In defense of the Pumpkin Spice Latte

In defense of the Pumpkin Spice Latte

By Stephanie Youssef

I have a confession to make: I have never had a Pumpkin Spice Latte.

If you haven’t heard of a Pumpkin Spice Latte yet, then I don’t know what isolated rock you have been hiding under for the last few years. The seasonal, spiced coffee drink has invaded Starbucks sales, scented candles and social media hashtags so thoroughly since its launch in 2003, that even my grandmother knows what it is.

Recently, the popular seasonal beverage became a trending topic as #PSL when Starbucks announced that real pumpkin was added as a main ingredient in the drink’s recipe for this season. And as many of the millennial-aged females of the world shared their #PSL excitement online about this new change, I found myself scrolling through the Internet, disinterested, thinking, “Am I missing out on something here?”

Prior to this week, I had never considered the Pumpkin Spice Latte to be an issue. However, my friend recently expressed to me that when she passes the Starbucks locations on Green Street, the Illini Union, and the Illini Union Bookstore, she has to battle the impulse to empty her wallet on Pumpkin Spice Lattes because she doesn’t want to be considered basic.

In attending a school with a student body large enough to economically support the existence of three Starbucks venues within four blocks, we are all constantly striving to be unique. We all want to fit in with friend groups and succeed academically while still setting ourselves apart from other students. However, upon the realization that my friends are in an internal battle concerning a foamy and sweet beverage, I realized the fear of “being basic,” so to speak, has gone too far.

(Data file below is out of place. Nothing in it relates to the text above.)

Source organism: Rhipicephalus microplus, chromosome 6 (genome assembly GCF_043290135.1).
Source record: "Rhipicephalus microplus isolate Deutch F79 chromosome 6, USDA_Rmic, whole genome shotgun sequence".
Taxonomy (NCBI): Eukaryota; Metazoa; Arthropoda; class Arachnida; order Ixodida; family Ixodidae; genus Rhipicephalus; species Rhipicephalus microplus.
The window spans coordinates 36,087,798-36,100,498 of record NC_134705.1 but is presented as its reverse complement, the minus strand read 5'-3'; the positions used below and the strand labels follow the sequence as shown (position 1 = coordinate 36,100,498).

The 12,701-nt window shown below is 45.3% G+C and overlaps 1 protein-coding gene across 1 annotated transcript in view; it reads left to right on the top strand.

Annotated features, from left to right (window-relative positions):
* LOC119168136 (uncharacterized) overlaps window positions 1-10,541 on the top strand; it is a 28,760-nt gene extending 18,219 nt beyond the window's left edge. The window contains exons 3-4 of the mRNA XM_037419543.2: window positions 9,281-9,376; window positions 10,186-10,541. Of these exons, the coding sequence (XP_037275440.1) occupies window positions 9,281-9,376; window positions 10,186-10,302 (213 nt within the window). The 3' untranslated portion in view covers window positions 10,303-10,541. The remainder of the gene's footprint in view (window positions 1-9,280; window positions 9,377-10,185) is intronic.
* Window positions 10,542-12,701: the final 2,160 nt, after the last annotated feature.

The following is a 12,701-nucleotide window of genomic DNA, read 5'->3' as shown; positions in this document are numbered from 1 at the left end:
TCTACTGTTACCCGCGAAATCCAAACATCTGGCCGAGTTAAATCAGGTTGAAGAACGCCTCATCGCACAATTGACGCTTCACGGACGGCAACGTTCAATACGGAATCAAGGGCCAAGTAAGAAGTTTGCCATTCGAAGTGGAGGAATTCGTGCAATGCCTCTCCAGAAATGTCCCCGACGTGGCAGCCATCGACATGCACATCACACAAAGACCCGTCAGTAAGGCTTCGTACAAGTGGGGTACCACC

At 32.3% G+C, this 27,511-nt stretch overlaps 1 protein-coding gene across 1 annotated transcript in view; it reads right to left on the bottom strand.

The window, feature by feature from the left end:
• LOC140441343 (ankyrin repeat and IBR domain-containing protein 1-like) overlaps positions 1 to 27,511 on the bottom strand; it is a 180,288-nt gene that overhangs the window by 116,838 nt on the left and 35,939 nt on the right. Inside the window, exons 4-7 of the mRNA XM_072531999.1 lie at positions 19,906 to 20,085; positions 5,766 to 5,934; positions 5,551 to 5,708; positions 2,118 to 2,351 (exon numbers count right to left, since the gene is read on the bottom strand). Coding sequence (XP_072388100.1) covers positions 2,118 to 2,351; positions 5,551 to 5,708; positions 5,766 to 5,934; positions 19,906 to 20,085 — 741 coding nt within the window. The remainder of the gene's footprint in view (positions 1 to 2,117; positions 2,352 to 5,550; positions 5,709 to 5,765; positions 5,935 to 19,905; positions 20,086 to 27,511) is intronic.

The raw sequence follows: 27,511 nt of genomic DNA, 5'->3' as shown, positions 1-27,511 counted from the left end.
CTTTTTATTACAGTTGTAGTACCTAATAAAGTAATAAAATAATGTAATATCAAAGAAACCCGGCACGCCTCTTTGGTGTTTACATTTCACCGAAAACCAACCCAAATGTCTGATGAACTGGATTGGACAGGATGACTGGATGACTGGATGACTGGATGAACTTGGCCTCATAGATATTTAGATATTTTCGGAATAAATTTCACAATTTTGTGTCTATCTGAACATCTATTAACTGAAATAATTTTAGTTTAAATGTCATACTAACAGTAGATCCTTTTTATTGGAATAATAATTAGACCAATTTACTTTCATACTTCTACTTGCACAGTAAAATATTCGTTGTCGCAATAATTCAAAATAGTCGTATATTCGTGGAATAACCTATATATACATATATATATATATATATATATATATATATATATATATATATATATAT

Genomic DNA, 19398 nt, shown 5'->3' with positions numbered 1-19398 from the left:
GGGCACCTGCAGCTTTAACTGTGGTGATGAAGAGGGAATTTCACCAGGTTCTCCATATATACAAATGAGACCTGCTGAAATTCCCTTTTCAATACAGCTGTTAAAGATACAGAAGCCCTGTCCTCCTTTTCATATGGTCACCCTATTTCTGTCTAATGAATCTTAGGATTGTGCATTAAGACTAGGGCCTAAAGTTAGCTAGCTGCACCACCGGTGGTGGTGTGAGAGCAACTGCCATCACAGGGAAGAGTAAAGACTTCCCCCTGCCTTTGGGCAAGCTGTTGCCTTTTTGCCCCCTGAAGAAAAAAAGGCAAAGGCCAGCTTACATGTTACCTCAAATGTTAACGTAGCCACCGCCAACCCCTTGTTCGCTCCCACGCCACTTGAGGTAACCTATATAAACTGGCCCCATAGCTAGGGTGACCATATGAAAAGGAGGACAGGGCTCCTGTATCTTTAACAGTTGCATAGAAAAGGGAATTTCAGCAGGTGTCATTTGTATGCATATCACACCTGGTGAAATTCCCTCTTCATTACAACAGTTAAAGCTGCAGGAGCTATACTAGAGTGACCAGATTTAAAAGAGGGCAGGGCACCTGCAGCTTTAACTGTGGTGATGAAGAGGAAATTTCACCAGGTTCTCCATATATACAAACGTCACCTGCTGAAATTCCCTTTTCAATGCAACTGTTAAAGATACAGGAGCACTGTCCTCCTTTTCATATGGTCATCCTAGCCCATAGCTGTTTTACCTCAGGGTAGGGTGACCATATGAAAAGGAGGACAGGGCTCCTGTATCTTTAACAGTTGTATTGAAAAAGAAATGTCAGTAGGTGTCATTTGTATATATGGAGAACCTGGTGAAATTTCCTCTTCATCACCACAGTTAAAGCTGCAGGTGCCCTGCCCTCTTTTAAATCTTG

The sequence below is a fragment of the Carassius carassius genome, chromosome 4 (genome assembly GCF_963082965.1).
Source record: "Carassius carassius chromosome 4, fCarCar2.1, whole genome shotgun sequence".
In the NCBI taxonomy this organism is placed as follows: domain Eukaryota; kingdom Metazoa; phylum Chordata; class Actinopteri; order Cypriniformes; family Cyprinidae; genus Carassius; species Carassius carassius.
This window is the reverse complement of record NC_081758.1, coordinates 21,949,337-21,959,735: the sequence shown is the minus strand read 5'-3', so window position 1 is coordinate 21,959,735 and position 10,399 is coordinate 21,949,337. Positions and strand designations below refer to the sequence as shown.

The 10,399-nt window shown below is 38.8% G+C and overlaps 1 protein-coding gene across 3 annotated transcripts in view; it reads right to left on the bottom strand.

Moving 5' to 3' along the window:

“Basic,” defined as typical or common, is not something I personally ever feared. I never joined a sorority. I don’t own any Ugg boots, I don’t watch Scandal, I don’t drink Starbucks and I don’t have a Pinterest account. This is not to say I was fighting the urge to do any of the aforementioned; I’m sure if I really wanted to plan out my entire wedding with do-it-yourself quaint, antiqued mason jar pins and recipes for homemade pumpkin spice lattes, I would have by now.

Nevertheless, upon further inspection, being basic is still a staple in the lives of everyone, including me. It is the main reason why hashtags like #PSL started trending in the first place. It’s the reason why Buzzfeed lists are popularly shared and why tweets are retweeted over and over — you can even follow @TheRealPSL on Twitter.

These are online outlets that concern matters exceedingly specific in our day-to-day lives, yet are still somehow universal enough to resonate with a large group. We celebrate our commonality with retweets, reposts and sharing Buzzfeed articles, but we draw the line for the standard of individuality with real life likes and hobbies. As college students, we label our uniqueness with how we dress and what we drink and no one wants to have the same style and interests as everyone else. No one wants to be basic.

I personally find it difficult to keep up with what is considered remarkable and what is considered basic; social convention dictates that uncommon comforts are applauded, but drinking pumpkin spice lattes is frowned upon and I don’t understand why. We are surrounded by weird standards for what constitutes “basic,” but perhaps a solution lies in recognizing that these social standards are only as meaningful as we let them be. Our comforts and hobbies can be a pleasant addition to our lives without completely defining our identity or individuality.

After all, in addition to occasionally enjoying a drink from Starbucks, we are students involved in academics, extracurriculars, sports and other organizations. We are growing as leaders at a highly ranked university and have already accomplished more than most of our generation. Why not revel in the idea that we can define ourselves by our skills and accomplishments and yet share common interests with others?

I will continue living my life ingesting whatever drinks I please and encourage you do the same. If after a hard day of attending lectures and work shifts, we also have to overthink what we order at Starbucks, I say, who cares? Disregard what other people consider basic and celebrate your interests — Pumpkin Spice Lattes and all.

Stephanie is a senior in LAS.

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